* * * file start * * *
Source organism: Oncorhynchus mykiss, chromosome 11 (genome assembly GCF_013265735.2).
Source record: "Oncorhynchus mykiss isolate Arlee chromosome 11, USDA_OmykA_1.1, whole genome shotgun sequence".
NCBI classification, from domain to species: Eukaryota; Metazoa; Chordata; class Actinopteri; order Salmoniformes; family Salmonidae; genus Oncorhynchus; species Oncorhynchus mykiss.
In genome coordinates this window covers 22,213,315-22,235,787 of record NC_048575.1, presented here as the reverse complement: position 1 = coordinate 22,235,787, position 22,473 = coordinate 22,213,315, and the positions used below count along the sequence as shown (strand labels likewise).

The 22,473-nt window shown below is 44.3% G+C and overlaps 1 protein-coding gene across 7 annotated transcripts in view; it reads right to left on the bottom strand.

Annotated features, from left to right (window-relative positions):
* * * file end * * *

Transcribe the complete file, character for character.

Source organism: Oncorhynchus mykiss, chromosome 11 (genome assembly GCF_013265735.2).
Source record: "Oncorhynchus mykiss isolate Arlee chromosome 11, USDA_OmykA_1.1, whole genome shotgun sequence".
NCBI classification, from domain to species: Eukaryota; Metazoa; Chordata; class Actinopteri; order Salmoniformes; family Salmonidae; genus Oncorhynchus; species Oncorhynchus mykiss.
In genome coordinates this window covers 22,213,315-22,235,787 of record NC_048575.1, presented here as the reverse complement: position 1 = coordinate 22,235,787, position 22,473 = coordinate 22,213,315, and the positions used below count along the sequence as shown (strand labels likewise).

The 22,473-nt window shown below is 44.3% G+C and overlaps 1 protein-coding gene across 7 annotated transcripts in view; it reads right to left on the bottom strand.

Annotated features, from left to right (window-relative positions):